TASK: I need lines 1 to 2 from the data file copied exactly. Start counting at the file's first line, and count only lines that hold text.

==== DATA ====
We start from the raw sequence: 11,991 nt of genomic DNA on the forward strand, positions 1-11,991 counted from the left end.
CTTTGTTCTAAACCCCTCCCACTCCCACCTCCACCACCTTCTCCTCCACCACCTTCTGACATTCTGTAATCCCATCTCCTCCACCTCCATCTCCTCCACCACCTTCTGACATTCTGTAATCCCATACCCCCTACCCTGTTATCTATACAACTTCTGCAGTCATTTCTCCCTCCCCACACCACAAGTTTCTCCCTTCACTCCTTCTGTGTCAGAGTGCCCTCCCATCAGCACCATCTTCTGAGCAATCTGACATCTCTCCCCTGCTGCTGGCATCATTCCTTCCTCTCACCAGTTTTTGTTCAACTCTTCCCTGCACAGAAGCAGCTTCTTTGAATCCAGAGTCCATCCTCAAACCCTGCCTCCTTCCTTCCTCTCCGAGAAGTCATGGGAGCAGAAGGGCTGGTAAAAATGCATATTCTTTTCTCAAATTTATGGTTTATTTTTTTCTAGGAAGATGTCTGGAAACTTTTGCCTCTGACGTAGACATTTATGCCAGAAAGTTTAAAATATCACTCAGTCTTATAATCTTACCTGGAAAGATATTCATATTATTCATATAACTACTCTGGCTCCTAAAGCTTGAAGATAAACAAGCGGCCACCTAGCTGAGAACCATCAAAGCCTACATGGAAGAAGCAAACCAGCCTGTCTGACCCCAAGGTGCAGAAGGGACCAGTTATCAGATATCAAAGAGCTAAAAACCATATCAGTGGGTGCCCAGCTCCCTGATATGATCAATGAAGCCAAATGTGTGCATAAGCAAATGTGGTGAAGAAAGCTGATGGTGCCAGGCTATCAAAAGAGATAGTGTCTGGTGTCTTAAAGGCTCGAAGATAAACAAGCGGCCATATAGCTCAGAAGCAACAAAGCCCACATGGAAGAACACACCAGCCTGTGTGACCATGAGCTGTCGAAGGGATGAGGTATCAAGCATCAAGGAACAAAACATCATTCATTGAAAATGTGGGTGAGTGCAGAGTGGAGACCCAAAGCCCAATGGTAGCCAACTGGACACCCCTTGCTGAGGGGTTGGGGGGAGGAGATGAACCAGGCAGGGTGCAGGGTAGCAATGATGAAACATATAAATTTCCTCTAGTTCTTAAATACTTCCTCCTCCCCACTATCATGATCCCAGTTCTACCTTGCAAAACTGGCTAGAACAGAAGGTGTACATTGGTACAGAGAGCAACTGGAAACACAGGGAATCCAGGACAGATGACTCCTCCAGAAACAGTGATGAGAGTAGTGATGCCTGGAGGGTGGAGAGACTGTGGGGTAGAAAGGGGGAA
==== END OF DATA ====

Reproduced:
We start from the raw sequence: 11,991 nt of genomic DNA on the forward strand, positions 1-11,991 counted from the left end.
CTTTGTTCTAAACCCCTCCCACTCCCACCTCCACCACCTTCTCCTCCACCACCTTCTGACATTCTGTAATCCCATCTCCTCCACCTCCATCTCCTCCACCACCTTCTGACATTCTGTAATCCCATACCCCCTACCCTGTTATCTATACAACTTCTGCAGTCATTTCTCCCTCCCCACACCACAAGTTTCTCCCTTCACTCCTTCTGTGTCAGAGTGCCCTCCCATCAGCACCATCTTCTGAGCAATCTGACATCTCTCCCCTGCTGCTGGCATCATTCCTTCCTCTCACCAGTTTTTGTTCAACTCTTCCCTGCACAGAAGCAGCTTCTTTGAATCCAGAGTCCATCCTCAAACCCTGCCTCCTTCCTTCCTCTCCGAGAAGTCATGGGAGCAGAAGGGCTGGTAAAAATGCATATTCTTTTCTCAAATTTATGGTTTATTTTTTTCTAGGAAGATGTCTGGAAACTTTTGCCTCTGACGTAGACATTTATGCCAGAAAGTTTAAAATATCACTCAGTCTTATAATCTTACCTGGAAAGATATTCATATTATTCATATAACTACTCTGGCTCCTAAAGCTTGAAGATAAACAAGCGGCCACCTAGCTGAGAACCATCAAAGCCTACATGGAAGAAGCAAACCAGCCTGTCTGACCCCAAGGTGCAGAAGGGACCAGTTATCAGATATCAAAGAGCTAAAAACCATATCAGTGGGTGCCCAGCTCCCTGATATGATCAATGAAGCCAAATGTGTGCATAAGCAAATGTGGTGAAGAAAGCTGATGGTGCCAGGCTATCAAAAGAGATAGTGTCTGGTGTCTTAAAGGCTCGAAGATAAACAAGCGGCCATATAGCTCAGAAGCAACAAAGCCCACATGGAAGAACACACCAGCCTGTGTGACCATGAGCTGTCGAAGGGATGAGGTATCAAGCATCAAGGAACAAAACATCATTCATTGAAAATGTGGGTGAGTGCAGAGTGGAGACCCAAAGCCCAATGGTAGCCAACTGGACACCCCTTGCTGAGGGGTTGGGGGGAGGAGATGAACCAGGCAGGGTGCAGGGTAGCAATGATGAAACATATAAATTTCCTCTAGTTCTTAAATACTTCCTCCTCCCCACTATCATGATCCCAGTTCTACCTTGCAAAACTGGCTAGAACAGAAGGTGTACATTGGTACAGAGAGCAACTGGAAACACAGGGAATCCAGGACAGATGACTCCTCCAGAAACAGTGATGAGAGTAGTGATGCCTGGAGGGTGGAGAGACTGTGGGGTAGAAAGGGGGAA